In appreciation of a UK Dance instigator
During the 1980’s Morgan Khan was viewed as a ‘dance music mogul’, a true instigator who enriched British culture via his unyielding efforts, driven by ‘an ego’, as Blues & Soul once put it, ‘bordering on the manic’ – Khan was (and remains) a force of nature. The fact that his absolutely pivotal contribution to the UK dance movement is constantly ignored remains a great travesty. If you know nothing about his Street Sounds label your knowledge of how dance culture developed in this country is terminally flawed – it’s as simple as that.
In true one nation under a groove style, Street Sounds was inclusive, bringing black, white and Asian, whether they be straight or gay, together under the banner of musical appreciation. In many respects he was a revolutionary, although his reputation was tarnished when the company went belly up in 1988 leaving many people out of pocket – maybe this is the reason he’s been relegated to a minor role, rather than his true position as a central figure in the evolution of the dance direction this country took. He’s fallen out with numerous people in the industry down the years, and I can vouch for the fact that he can be a tricky character, having had my own run-ins with him, but to deny his legacy is to deny our very culture. It’s not overstating things to say that Morgan Khan is one of the most important and influential figures in British dance history.
This year see’s the 30th Anniversary of Street Sounds, and on November 17th the occasion is being marked with a 9 hour event at The Coronet in London, with a line-up of old school heroes including Leroy Burgess, Fatback Band, Kurtis Mantronik (of Mantronix), Leee John (of Imagination) and Shannon, plus back in the day DJ legends like Davy DMX, Chad Jackson and Dave VJ (Mastermind Roadshow / Max & Dave). Full details here, via the Street Sounds website:
I first got to know Morgan back in the late 70’s when he was working for PRT Records – I particularly remember him busy promoting the seminal Hip Hop 12” ‘Rapper’s Delight’ by The Sugarhill Gang, which would become a major UK hit, reaching #3 on the chart. However it was at R&B Records in 1981 that Morgan really hit his stride, playing a key role in breaking the British Soul / Funk band, Imagination (as part of the promotional push he brought them up to my Tuesday night at Wigan Pier, as he later did with another R&B act, Savanna). The runaway success of Imagination would give him the impetus to launch his own label, Streetwave, later that year.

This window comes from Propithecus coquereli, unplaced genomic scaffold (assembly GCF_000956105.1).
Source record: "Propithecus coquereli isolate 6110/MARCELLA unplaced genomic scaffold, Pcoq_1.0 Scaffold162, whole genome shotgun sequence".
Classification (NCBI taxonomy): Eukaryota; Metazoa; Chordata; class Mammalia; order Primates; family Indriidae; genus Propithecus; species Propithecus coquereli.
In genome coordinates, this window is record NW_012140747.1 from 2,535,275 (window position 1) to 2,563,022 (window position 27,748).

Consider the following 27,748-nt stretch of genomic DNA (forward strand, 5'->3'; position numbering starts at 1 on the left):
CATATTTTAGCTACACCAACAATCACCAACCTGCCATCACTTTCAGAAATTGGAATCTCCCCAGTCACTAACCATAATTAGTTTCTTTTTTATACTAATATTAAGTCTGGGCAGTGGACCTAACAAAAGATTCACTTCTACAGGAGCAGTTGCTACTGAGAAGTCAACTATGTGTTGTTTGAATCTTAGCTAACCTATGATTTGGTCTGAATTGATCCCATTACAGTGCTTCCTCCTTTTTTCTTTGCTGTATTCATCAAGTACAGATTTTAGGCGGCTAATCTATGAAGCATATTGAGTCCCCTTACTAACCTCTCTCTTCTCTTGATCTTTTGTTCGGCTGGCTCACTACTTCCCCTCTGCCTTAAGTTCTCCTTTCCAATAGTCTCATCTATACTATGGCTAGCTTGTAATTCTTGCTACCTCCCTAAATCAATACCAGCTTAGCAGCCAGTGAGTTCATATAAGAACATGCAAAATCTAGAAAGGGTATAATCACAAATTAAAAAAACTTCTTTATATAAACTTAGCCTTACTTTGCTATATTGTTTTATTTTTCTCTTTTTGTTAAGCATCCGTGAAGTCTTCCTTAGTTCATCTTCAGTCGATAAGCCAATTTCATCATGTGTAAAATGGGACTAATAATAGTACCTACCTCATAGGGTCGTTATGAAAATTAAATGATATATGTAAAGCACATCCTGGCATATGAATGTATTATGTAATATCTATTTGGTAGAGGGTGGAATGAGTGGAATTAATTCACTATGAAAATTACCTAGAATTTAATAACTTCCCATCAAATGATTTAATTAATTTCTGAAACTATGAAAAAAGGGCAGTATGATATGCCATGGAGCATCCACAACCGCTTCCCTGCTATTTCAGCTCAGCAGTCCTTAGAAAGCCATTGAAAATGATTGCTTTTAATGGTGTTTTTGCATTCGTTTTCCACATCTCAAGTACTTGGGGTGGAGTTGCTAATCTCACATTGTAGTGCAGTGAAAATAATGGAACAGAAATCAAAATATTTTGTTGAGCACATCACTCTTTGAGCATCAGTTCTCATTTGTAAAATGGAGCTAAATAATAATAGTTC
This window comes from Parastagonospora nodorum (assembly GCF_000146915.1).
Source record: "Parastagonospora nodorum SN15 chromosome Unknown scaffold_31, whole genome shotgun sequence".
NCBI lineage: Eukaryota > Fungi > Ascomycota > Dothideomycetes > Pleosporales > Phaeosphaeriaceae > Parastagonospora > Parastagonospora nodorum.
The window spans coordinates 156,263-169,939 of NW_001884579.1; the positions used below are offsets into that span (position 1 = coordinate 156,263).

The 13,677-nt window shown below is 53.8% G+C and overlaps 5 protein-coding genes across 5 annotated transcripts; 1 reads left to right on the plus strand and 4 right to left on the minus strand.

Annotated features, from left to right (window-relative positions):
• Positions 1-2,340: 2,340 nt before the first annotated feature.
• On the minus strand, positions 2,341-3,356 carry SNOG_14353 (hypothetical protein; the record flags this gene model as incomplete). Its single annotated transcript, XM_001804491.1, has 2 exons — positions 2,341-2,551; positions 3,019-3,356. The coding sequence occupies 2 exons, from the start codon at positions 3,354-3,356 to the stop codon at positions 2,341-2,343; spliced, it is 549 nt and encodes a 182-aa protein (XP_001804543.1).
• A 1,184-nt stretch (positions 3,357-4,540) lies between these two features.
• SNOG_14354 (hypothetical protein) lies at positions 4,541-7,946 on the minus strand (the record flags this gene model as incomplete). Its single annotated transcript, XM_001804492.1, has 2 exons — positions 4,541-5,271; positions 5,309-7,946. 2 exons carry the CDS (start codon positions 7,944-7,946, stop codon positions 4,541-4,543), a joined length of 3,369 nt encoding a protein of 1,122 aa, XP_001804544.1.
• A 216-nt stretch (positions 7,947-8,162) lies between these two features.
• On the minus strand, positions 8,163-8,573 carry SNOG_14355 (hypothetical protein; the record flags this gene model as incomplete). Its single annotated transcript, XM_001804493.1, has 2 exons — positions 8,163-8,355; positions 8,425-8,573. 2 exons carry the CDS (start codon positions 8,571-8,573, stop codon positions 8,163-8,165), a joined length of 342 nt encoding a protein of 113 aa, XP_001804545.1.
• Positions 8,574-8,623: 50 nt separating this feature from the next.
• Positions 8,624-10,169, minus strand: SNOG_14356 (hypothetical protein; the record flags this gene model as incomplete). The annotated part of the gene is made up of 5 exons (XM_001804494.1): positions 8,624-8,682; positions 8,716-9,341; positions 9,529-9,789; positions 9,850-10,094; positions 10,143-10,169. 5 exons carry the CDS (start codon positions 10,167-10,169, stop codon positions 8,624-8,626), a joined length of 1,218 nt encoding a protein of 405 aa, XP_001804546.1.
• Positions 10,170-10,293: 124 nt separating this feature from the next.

Out of Streetwave came Street Sounds, and my path would cross with Morgan’s in a major way a few years down the line, in 1984, when I approached him with some demos I’d recorded with a couple of Manchester musicians, Martin Jackson (previously of Magazine) and Andy Connell (then the keyboardist with A Certain Ratio). This would result in the release of the ‘Street Sounds UK Electro’ compilation, with, despite an apparent handful of artists featured, all but one of the tracks having been recorded at our own sessions in Manchester and Oldham. This would turn out to be a pioneering album, which reached #60 on the chart, and was a taste of what was to come a few years down the line, when ‘DJ records’ became the norm, and acts like Coldcut, M/A/R/R/S, Bomb The Bass and S Express finally brought homegrown dance music to the fore. Full lowdown here:
Streetwave was the inspiration for a whole host of independent British dance labels that would emerge later in the decade, whilst Street Sounds laid the blueprint with regards to dance compilations. Morgan had started out with unbridled optimism, in Blues & Soul (April ’82) he’d outlined his intention to create a dance music dynasty in the unlikely location of London’s West Acton, where the label’s office was based. His battle cry was; “As long as I keep seeing UK dance / soul orientated artists on other labels, I ask myself why the fuck didn’t they come and see me first . It’s unrealistic to want and expect all the action in your own ball park, but hell, let me at least be at least the first to say no!…Britain has for far too long been an importer of ‘Dance’ music, turn the page man, ‘cos we’ve started a new chapter”.
This ‘new chapter’, however, wouldn’t quite work out the way Morgan had envisaged. Streetwave had initial success with Zimbabwean singer Alton Edwards and ‘I Just Wanna (Spend Some Time With You)’, which reached #20 on the chart, as well as the imports he licensed to the label, but the big hit he needed to ignite things failed to materialise. Streetwave was anything but a failure though, it just never lived up to the ‘British Motown’ hype (‘Detroit comes to West Acton’, the slogan said). Instead of homegrown talent, it would become best-known for licensing imports, which were being played by the DJ’s on the specialist black scene – between 1982 and 1986 the label would have its finger firmly on the pulse, putting out a wealth of Electro, Street Soul, Hip Hop, Hi-NRG, Jazz-Funk, Rare Groove and Boogie classics, amongst well over 100 12” releases, many of which might never have been issued here otherwise.